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Canadian Women for Women in Afghanistan


CW4WAfghan PROGRAM UPDATE: Literacy classes underway in Bagrami.

Literacy, and particularly female literacy rates, is among the best measures of sustainable development. This is one reason why education deserves to be put on a pedestal within aid and development assistance.

When citizens are educated, they are better equipped to tackle problems like poverty, disease and instability, reducing the burden on foreign donor governments. Yet in Afghanistan, literacy rates have remained stubbornly low, despite numerous other human development indicators, such as maternal mortality and access to primary healthcare, skyrocketing over the past decade. Data from 2011 (UNICEF) found that only one in five young women (aged 15 to 24) was literate.

There are several reasons for this, and among those we at Canadian Women for Women in Afghanistan (CW4WAfghan) have identified, is a lack of reading material. Many people who have limited schooling, such as a few years of primary school, lose their literacy because of limited opportunities to apply it. There is a very weak local publishing industry, with most books being imported and of limited relevance to new readers in Afghanistan.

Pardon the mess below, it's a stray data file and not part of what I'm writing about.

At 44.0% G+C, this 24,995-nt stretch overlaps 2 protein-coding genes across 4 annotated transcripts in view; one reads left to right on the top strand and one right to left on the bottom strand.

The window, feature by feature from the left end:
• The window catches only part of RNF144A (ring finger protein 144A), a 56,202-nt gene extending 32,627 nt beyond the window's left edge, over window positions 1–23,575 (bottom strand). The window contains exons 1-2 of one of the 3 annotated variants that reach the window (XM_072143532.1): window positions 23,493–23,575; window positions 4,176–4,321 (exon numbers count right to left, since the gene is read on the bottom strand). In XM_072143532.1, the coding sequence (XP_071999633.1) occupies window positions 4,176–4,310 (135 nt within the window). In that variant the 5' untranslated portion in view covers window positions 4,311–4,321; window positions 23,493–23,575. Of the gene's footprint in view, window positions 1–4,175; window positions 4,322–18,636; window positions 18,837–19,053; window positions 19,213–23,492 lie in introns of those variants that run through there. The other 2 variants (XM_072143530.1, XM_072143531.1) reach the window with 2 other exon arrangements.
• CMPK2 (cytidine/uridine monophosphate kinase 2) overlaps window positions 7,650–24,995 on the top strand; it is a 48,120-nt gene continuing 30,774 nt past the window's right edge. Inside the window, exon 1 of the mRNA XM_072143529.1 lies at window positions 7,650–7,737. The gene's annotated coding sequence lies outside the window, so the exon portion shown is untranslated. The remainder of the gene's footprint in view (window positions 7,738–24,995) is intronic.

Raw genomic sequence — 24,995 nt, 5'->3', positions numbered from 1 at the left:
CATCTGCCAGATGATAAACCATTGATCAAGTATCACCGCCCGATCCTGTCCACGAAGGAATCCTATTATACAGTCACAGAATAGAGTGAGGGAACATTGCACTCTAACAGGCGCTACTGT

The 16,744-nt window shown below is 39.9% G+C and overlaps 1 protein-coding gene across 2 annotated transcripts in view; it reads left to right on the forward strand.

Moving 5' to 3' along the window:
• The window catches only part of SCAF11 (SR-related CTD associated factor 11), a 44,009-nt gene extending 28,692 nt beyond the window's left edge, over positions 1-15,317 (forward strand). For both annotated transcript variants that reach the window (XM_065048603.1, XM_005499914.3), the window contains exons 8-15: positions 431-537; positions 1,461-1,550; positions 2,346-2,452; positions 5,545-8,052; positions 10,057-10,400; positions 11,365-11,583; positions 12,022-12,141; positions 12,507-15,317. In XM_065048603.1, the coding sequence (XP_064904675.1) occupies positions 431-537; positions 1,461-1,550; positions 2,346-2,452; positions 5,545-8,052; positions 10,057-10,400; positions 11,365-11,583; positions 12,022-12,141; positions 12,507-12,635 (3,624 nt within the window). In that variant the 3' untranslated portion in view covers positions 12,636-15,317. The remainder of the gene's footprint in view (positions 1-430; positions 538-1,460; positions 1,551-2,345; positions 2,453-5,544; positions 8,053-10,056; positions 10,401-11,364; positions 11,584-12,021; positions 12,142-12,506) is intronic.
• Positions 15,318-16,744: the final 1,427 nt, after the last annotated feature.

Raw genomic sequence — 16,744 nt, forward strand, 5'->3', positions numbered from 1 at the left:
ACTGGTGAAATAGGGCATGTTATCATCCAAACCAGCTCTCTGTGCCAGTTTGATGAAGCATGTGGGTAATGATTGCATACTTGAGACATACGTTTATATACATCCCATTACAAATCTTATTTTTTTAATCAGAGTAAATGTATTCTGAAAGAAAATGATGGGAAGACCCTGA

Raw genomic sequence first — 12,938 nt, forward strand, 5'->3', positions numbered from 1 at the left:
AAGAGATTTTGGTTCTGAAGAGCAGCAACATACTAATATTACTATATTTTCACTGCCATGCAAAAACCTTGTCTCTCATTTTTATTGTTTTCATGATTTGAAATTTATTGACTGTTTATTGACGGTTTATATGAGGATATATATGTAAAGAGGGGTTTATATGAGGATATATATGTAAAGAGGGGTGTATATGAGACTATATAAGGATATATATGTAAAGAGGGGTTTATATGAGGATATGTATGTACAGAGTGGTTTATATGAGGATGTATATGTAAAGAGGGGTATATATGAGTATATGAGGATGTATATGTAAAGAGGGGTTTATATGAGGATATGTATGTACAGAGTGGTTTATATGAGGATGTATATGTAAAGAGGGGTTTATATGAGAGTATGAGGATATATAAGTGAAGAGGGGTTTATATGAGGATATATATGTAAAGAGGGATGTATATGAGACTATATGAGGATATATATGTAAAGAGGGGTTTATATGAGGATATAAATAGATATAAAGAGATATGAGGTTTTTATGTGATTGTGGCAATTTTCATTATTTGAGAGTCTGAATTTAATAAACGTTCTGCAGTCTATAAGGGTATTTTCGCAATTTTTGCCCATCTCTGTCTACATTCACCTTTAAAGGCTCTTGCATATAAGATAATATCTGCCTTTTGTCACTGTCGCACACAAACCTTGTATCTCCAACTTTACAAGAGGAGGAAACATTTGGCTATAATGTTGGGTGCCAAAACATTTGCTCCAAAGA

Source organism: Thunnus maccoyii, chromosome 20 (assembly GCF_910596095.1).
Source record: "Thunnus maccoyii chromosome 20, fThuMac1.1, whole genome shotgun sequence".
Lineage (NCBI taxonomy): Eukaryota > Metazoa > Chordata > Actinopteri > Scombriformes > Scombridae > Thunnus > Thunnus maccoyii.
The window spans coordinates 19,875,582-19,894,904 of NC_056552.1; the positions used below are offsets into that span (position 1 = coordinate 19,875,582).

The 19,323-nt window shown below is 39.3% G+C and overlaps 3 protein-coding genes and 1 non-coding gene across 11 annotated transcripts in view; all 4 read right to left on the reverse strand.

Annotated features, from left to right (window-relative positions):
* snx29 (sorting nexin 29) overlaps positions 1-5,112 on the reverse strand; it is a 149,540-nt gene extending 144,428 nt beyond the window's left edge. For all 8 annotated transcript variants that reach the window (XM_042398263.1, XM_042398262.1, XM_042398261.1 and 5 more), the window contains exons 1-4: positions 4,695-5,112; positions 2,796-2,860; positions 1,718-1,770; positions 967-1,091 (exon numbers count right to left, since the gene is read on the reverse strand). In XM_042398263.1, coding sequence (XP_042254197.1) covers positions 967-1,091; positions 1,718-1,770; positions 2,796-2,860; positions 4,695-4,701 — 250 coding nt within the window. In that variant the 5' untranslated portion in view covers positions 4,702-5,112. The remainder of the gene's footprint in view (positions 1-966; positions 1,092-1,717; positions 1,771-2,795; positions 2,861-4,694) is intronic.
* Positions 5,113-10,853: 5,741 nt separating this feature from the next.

Media coverage of Afghanistan over the past decade is notoriously prone to selective coverage of the negative -- the latest bomb blast or kidnapping -- while doing a dismal job of telling the story of the transformative progress that has occurred, and what exactly is at stake should security deteriorate this year upon the withdrawal of foreign troops."

A life-changing first trip to Afghanistan for Madeliene Tarasick, CW4WAfghan's President, along with several CW4WAfghan team members who travelled in May 2013 to Afghanistan to “see for themselves what their decade of fundraising had accomplished…”  This was uniquely documented by reporter, Mellissa Fung. Mellissa completes a story she began five years ago in Afghanistan that was interrupted by her kidnapping.

Watch the 15 minute documentary on CBC, The National:

Afghan women are concerned that, as the withdrawal of US troops nears, their gains of the last 12 years will be sacrificed in a peace deal with the Taliban, or that they will simply be forgotten. The international community, particularly the US and Europe, must not let this happen.

By Samina Ahmed, Op-ed contributor / November 12, 2013
Christian Science Monitor
Islamabad and Kabul

Melissa Roddy, November 13, 2013
The Huffington Post

I went to Afghanistan. I went there as a tourist, a single woman, unaccompanied, unguided and unsponsored by any sort of group, government, corporation or organization. I had complete control over what I experienced. It took me six years to save up enough money for the trip.